The fifteenth edition of Documenta revolves around the power of the collective

Downstairs, near the toilets under Documenta’s main hall, there is a urinal with colored helium balloons attached. Signed R. Bell, 2017. The urinal is the Australian artist Richard Bell’s response to Marcel Duchamp’s response, who examined the museum’s collections a hundred years earlier with his now famous urinal. Duchamp, who stated that any object can be art as long as you present it in an art context, signed his urinal with R. Mutt.

‘Western Art’ is the title of this new work, as if that is where Western art belongs in this edition of Documenta: In the Sewer, where art lovers relax. On the one hand, it’s too funny – one of the balloons is a pig – to see a sour picture in it. On the other hand, it is indeed a kind of cynical summary of 20th-century Western art, from Duchamp to Jeff Koons, and fits as a statement with Documenta 15, in which Western art plays a marginal role.

Documenta has always been political. The idea behind it was already in 1955 that art and dialogue could open windows to the world. An ideal that this edition does not deny: The Indonesian collective ruangrupa composed the art manifesto and chose a different set-up. It is not the big names in the visual arts that are central, but collectives that do not revolve around the individual contribution. In addition, there is an emphatic focus on Global South instructed.


The question is: what does it provide? Friendship to begin with if it’s up to ruangrupa. Everywhere in the city they want people to discuss art, spectators can participate in works of art and the idea of lumbung – a concept that more or less stands for a ‘common rice barn’ – dominates.

It sounds vague, but it will not be. At Friedrichsplatz, where there is always a picture defining the face of the current edition, there is now an embassy: Aboriginals. A film is shown in which Richard Bell asks questions about land expropriation in Australia. The columns of the Fridericianum are painted black and filled with texts. Romanian artist Dan Perjovschi has ‘power’ (with a circle around the letters ‘we’), ‘Humanity’ and peace sign painted on it. At the bottom of one of the columns is also the text: ‘Me and the pigeons paint the pillars’which makes you take another good look at those paint stains, if they are at all.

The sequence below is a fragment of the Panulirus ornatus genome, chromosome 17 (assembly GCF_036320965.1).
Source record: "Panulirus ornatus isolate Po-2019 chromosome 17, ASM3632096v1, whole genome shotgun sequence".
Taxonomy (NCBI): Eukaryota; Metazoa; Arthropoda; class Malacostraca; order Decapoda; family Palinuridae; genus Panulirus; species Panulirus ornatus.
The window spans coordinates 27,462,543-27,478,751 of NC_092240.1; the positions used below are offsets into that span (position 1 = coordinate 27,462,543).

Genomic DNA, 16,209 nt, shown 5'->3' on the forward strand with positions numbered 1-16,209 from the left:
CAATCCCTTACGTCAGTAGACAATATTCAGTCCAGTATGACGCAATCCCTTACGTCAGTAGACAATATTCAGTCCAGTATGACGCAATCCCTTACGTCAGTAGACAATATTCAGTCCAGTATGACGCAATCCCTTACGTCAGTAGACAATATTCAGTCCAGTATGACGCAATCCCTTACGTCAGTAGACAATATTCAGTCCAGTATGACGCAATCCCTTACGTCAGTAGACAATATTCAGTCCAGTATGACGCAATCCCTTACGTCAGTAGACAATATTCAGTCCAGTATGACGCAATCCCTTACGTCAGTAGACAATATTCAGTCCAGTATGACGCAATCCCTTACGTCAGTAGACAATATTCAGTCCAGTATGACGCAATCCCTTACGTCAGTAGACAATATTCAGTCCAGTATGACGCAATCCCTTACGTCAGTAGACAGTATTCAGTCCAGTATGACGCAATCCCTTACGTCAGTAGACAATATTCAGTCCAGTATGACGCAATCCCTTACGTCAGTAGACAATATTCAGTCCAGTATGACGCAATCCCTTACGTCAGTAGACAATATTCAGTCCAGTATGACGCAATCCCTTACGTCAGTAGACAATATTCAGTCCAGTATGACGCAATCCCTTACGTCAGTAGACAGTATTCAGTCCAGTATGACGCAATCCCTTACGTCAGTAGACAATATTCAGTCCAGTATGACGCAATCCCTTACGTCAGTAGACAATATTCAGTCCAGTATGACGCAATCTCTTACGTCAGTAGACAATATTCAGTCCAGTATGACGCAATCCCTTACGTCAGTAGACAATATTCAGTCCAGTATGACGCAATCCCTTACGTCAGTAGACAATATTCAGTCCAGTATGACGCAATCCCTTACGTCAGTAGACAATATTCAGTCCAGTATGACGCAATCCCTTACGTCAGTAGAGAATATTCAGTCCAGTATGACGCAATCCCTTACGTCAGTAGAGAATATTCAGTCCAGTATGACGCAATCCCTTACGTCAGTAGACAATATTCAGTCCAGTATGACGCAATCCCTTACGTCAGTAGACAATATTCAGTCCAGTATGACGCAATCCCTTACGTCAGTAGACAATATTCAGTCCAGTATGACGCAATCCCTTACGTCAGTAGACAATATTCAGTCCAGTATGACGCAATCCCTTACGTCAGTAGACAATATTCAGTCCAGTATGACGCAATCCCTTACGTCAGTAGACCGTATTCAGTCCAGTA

The Nest Collective from Nairobi on Documenta 15.
Photo by Maurice Boyer

Inside, you are welcomed by Fridskul Library, where eleven collectives have joined forces to create a work of art: Chairs are arranged in a circle around dishes, arranged like a fountain. At the back is a jukebox painted by the Dutchman Brian Elstak, which can be seen here on behalf of The Black Archives (a historical cultural center that focuses on black culture). All over it hang flags with slogans and wishes, such as the call “night” to deal with each other. IIn the reception next door, the Indonesian collective Gudskul has set up tables with playing cards, on which questions are asked, such as what a collective can be for you. There is a chess game for four people and there are notes on which you can put ideas. It’s all called ‘Nonkrong’, Bahasa for ‘place to get together’. Participatory art that sometimes puts you in a good mood.

This is also true of Nabwana IGG’s work: the Ugandan filmmaker made an action film about a struggling mother who over the top is that you are laughing. The Thai collective Baan Noorg has placed a halfpipe that you can skate on – something that not everyone fits well and is therefore extra fun to watch. Individual artists who have a separate space – such as a large installation with a film by the German artist Hito Steyerl, about a reality show and cheese – call for a collective or call for collective resistance to the established order.


The idea is also to create more attention. Abuse of power, the consequences of colonialism, the disappearance of traditions, the backwardness of used clothing in East African countries and the exhaustion of the earth: it all comes up for discussion. It’s a lot and there’s not much room for reflection, but it’s fascinating.

Whether this set-up will lead to friendships remains to be seen: The organization was previously accused of anti-Semitism, particularly for inviting a Palestinian collective to spread the idea of ​​a pan-Arabist. Demonstrations have been announced for Saturday, the day of the opening.

Also read: A rice barn as a laboratory for the future

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